How can I make it safer for my daughter to get a tattoo?
You're probably wondering what you should do if, even after you provide her with all the information, your daughter still insists on getting a tattoo. Well, one thing you can do is make sure she goes to a professional, reputable, and clean tattoo facility. A big step in achieving this goal is ensuring that the tattoo artist is a member of the Alliance of Professional Tattooists (APT).
The APT is a nonprofit, educational organization founded in 1992 to address the safety and health issues of tattooing. Both the APT and the Society for Permanent Cosmetic Professionals (that permanent eyeliner you see on some women is a tattoo as well) have endorsed specific guidelines for their members to adhere to.
In addition, the APT has spelled out specific things that consumers should look for in determining whether a tattoo artist is following necessary safety procedures. Specifically, in addition to making sure that the tattoo shop is "clean like a medical facility," a potential customer should ensure that the tattoo artist always uses new needles that he removes from a sealed envelope, that he pours fresh ink into a new disposable container, and that he puts on new, disposable gloves before even beginning to set up his supplies.
Can tattoos be removed?
It's not uncommon for people to become dissatisfied with their tattoos, either because their tastes have changed or because the artist didn't do a particularly good job. (Also, you and your daughter should keep in mind that some job interviewers view prominent tattoos as a big turn-off.) Although removing tattoos is difficult, there are several options, such as laser treatments, dermabrasion (using a sanding disc), salabrasion (using a salt solution to essentially "scrub off" the tattoo), scarification (using acid to produce a scar to remove the tattoo), or camouflaging the area with skin-toned pigments. These methods of tattoo removal are neither cheap nor fun.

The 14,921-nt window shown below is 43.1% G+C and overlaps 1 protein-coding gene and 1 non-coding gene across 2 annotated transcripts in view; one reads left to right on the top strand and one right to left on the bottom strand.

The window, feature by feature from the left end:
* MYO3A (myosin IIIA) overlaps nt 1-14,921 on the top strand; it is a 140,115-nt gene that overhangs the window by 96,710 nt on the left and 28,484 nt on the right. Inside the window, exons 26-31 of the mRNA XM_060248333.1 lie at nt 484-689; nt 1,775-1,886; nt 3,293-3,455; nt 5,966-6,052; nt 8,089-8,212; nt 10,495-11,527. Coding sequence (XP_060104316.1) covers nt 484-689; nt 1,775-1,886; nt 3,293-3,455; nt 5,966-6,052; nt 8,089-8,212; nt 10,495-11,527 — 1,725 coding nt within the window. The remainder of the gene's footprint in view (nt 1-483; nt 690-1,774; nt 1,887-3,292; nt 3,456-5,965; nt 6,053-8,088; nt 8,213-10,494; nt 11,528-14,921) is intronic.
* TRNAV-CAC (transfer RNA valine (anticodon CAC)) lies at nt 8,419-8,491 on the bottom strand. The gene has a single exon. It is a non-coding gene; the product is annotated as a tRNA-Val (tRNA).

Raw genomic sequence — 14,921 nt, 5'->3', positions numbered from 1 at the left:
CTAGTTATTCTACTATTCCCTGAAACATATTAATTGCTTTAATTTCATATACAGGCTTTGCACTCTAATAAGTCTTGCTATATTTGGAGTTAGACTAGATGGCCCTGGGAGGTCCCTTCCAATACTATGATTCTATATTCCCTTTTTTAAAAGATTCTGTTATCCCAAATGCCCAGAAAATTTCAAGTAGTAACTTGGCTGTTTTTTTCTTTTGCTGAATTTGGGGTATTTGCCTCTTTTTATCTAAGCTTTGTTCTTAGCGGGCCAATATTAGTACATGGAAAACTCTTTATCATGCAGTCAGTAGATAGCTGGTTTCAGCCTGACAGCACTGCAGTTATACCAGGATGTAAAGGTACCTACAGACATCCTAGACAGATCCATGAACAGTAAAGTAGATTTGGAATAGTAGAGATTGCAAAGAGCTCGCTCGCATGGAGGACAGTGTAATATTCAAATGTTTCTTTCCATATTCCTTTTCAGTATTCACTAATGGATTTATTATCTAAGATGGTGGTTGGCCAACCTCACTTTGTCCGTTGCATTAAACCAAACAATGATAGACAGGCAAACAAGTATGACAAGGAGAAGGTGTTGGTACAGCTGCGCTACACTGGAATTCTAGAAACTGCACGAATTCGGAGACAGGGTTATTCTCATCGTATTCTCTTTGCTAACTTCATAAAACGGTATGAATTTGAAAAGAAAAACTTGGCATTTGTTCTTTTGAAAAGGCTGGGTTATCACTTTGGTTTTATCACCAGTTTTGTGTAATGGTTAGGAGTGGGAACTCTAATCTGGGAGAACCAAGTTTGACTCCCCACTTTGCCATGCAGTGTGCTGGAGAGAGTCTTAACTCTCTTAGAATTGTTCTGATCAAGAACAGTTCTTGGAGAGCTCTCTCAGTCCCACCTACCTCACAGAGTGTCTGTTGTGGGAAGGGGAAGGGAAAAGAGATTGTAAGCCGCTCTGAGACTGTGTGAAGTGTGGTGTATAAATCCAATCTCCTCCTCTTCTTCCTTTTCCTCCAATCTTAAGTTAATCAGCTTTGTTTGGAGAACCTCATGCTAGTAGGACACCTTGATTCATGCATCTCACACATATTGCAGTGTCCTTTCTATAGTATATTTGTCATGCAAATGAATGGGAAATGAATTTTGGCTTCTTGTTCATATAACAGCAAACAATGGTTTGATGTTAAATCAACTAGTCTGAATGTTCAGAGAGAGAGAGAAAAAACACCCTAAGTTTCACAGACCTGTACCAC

One way for your daughter to avoid the pain, expense, and hassle of getting or removing a permanent tattoo is to get a temporary or henna tattoo. Temporary tattoos are applied with moistened cotton and fade over several days. Henna tattoos last longer and are created by applying to the skin a dark, red-brown dye derived from the henna plant.
Most temporary tattoo dyes are approved for skin use. (Just watch out for foreign imports that are not FDA approved.) Henna is approved for hair dye use but not skin use. Allergic skin reactions can occur with both of these tattoo alternatives. All adverse reactions to permanent or temporary tattoos should be reported to the FDA. Your local FDA district office can be located in the blue pages of your local phone directory or by contacting the FDA's Center for Food Safety and Applied Nutrition (CFSAN) Adverse Events Reporting System (CAERS).
What should I know if my daughter says she wants a body piercing?
In addition to tattoos, body piercings have also become very popular among adolescents. One Canadian study found that more than half of all students with body piercings got their first one before the age of 15. While earlobes remain the most common site for piercings, just about any part of the body can be pierced. The following is a list of the most common sites—and some helpful medical tips that your daughter should keep in mind.